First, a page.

I cannot begin to thank the actors, crew and location partners enough for making First Signal possible. When I started to write the script a few years ago, I really had no idea that the story was actually going to be produced. Then moment by moment, meeting after meeting, First Signal became a reality.
There were so many fits and starts during the pre-production phase I wondered if we were ever going to lens those first scenes. But through patience, perseverance and planning, principal photography started last May and wrapped in July. The post-production team of Daniel Groom, Daniel Elek-Diamanta and Adam Starr have been working feverishly to bring First Signal to life.
While pre-production and principal photography are obviously important, the real magic happens in post. It’s in post that one takes the time to insure that quality is always top of mind. For it’s quality that distributors are looking for. When I was at AFM the discussion wasn’t so much about “stars” but about the on screen production value. In essence, how does the film look and sound.
Now that the trailer is out, marketing begins again in earnest. The months of planning for this day are now here. Marketing is something I truly enjoy. If you believe in what you’re selling you can pitch it to anyone. This is where the three P’s (patience, perseverance and planning) come into play. If someone you pitch your project to says no, you just keep moving down the line. For Justice Is Mind, I must have pitched over one hundred theatres, in the end twelve screened the film. Had I given up after I heard what seemed to be the endless “no”, the limited theatrical run never would have happened.
Given the challenges independent filmmakers face on a daily basis, the release of a trailer is another reason to celebrate. It proves that like-minded people, with very busy schedules, came together for a singular purpose – to create a motion picture – to create a piece of art. Over the next few months the final pieces to the feature film puzzle will be completed. In ocean liner parlance First Signal is being “fitted out.”
Welcome to the First World Universe!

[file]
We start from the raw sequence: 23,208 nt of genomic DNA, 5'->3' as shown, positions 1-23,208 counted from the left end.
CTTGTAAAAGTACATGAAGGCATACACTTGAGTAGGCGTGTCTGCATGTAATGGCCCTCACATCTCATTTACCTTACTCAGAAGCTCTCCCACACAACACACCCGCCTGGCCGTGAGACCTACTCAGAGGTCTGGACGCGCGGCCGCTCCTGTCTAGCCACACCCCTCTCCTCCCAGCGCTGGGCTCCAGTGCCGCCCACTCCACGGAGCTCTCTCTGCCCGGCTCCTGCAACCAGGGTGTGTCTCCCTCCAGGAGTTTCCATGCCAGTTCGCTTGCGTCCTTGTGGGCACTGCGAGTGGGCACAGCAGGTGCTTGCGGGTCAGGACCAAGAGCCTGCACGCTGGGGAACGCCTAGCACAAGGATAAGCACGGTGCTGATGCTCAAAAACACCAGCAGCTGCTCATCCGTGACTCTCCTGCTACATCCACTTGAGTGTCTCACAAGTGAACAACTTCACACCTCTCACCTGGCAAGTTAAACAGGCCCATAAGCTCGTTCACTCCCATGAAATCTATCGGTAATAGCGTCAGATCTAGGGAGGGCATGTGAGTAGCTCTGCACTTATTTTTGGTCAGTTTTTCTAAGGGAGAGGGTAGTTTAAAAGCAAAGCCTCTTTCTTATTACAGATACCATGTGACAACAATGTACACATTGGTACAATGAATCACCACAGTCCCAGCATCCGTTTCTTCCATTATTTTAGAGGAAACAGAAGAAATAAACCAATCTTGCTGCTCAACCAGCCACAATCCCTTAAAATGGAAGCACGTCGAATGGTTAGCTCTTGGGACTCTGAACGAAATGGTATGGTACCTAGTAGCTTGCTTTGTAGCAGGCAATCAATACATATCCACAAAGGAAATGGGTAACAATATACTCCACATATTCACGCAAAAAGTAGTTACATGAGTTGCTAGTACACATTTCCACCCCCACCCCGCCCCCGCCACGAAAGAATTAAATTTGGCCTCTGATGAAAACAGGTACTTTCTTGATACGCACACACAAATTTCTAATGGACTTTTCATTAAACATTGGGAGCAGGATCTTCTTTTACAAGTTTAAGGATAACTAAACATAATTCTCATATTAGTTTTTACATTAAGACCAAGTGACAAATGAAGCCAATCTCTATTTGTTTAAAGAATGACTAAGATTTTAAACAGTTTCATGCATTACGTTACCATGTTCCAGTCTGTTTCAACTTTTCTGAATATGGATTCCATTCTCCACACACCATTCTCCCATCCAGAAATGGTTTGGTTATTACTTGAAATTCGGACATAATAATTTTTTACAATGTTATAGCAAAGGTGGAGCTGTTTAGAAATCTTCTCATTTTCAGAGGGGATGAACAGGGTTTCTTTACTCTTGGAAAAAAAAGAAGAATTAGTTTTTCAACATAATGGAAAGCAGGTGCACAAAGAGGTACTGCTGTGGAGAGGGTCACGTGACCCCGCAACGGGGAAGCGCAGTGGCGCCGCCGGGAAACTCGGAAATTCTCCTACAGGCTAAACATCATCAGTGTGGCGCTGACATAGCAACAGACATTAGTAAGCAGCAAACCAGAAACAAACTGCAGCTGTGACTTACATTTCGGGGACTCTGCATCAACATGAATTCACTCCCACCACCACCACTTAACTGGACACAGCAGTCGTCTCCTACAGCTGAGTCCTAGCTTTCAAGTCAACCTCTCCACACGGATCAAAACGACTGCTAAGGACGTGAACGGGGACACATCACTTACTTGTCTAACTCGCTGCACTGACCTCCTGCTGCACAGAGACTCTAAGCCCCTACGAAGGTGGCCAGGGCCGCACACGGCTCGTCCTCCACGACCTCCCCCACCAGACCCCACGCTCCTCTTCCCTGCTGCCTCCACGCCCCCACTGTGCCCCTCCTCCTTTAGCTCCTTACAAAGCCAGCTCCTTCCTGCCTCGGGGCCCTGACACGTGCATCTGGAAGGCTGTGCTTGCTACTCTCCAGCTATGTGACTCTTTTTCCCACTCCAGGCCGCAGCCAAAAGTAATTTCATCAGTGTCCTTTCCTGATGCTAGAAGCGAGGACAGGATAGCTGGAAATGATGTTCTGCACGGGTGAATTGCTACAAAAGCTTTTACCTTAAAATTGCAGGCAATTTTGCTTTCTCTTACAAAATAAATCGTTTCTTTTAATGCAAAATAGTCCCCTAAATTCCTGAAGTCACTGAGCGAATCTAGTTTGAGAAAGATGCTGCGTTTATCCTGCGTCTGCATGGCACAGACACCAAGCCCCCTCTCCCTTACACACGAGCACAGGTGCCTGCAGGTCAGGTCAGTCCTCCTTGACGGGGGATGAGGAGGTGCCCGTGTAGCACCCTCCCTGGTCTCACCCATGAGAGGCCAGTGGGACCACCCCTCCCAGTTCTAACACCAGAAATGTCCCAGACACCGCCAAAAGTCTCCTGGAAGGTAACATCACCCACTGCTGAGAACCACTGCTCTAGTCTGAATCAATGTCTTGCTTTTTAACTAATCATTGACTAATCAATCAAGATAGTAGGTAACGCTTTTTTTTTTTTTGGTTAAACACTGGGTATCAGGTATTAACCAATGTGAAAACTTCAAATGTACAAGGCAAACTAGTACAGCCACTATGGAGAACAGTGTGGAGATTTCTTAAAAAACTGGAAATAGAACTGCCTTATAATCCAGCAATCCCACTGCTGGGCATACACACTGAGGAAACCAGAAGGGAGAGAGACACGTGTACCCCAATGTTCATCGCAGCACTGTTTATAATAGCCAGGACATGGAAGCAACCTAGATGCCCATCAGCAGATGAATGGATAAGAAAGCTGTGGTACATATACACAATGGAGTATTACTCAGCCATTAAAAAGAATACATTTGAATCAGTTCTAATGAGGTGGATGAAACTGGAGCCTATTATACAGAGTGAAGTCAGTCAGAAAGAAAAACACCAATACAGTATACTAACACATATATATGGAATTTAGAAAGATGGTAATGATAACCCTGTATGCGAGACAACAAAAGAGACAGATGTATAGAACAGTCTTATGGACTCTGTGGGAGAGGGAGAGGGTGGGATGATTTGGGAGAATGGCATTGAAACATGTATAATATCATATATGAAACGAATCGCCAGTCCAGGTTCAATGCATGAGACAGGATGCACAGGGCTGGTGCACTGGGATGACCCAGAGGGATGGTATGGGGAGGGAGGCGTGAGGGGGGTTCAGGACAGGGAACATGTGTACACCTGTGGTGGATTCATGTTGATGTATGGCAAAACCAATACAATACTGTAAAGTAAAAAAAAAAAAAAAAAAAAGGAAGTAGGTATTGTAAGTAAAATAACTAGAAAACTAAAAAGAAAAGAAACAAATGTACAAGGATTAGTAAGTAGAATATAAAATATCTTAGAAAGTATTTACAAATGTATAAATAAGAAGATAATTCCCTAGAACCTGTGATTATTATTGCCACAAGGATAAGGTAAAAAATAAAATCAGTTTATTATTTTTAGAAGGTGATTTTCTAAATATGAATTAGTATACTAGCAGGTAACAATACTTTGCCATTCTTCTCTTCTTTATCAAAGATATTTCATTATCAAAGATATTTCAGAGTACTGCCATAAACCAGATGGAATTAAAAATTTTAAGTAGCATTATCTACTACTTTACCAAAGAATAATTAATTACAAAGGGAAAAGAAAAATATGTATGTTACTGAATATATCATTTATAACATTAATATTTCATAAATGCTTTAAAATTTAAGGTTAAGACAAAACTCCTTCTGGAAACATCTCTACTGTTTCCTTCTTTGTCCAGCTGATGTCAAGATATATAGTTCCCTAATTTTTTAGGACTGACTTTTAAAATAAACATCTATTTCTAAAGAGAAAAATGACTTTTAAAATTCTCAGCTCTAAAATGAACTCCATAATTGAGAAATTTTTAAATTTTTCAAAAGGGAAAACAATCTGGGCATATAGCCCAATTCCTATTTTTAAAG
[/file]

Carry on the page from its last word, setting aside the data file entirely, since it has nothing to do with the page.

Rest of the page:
With the trailer edited and scored, we are in the rollout phase as the color grading commences. As each day passes we are rolling closer and closer to the day when the trailer for First Signal is released. I don’t think I’ve prepared nearly as much for the release of any of my film projects. Yes, Justice Is Mind was obviously important to me, but with First Signal being my first feature film in the “First World Universe,” I want to make sure I reach who I need to reach.
When I was talking to an acting friend this past week, we started to talk about certain sci-fi series and movies and what we do and don’t like. For me, I’m not so much into spectacle but story. I’d rather watch a solid story than things getting blown up. Yes, sometimes you need to blow something up, but I feel it should be done within the context of the story, not just for show and tell.
Last weekend we had First Signal’s ADR session. Watching these talented actors bring their characters back was nice to see. It was also an opportunity to show them the trailer and opening credits. Aside from some stills, they haven’t had the chance to see anything since we wrapped last July. I know when I’m part of a project as an actor I anxiously await to see what the product will look like.
With audio complete, the provisional score nearly done, VFX being built and the film close to a lock, I can almost see the light at the end of the post-production tunnel. But this is where all the details come up. From polishing the edit and score, finishing the VFX, sound mixing and color grading, creating a film is an arduous task and all about project management.
One of my favorite “TV” series these past few years has been The Man in the High Castle on Amazon. The entire production on both sides of the camera was first rate. When I started to write the sequel to First Signal it dawned on me the character of Major Sampson could parallel Juliana Crain. In High Castle, Crain was instrumental in the resistance movement and played all sides to achieve her goals. In the sequel to First Signal, Sampson finds herself torn between three worlds – the President of the United States, the Vice Chairman of the Joint Chiefs of Staff and Cedric Yonah the Premier of the Synedrion Council. As of this morning I just hit the sixty-page mark and I think I know how I want it to end. I think!
As for films that have a military storyline, I saw 1917 last weekend. I can’t say enough great things about this film. From filming the entire story in one continuous shot, to the production values and acting, 1917 was truly a delight. The cinematography alone is reason enough to see this film. I can only imagine the pre-production planning!
I was reading an email newsletter this morning and the author talked about having to love the journey not only as a writer but as it pertained to sales. As a screenwriter, there is that moment when you feel these characters talking back to you as you type their dialogue and action their elements. When you’re filming your screenplay, you see these characters come to life. When you’re watching your story on the silver screen or your TV, you know you’ve made a sale. There is something immensely satisfying being in the lobby of a theatre when someone asks to buy a ticket to your film. Equally when you get notice that your film has been streamed.
The journey is a long one, with many highways and exits ahead. But it’s a journey that I have loved since I wrote my first screenplay in grade school.
Stay the course.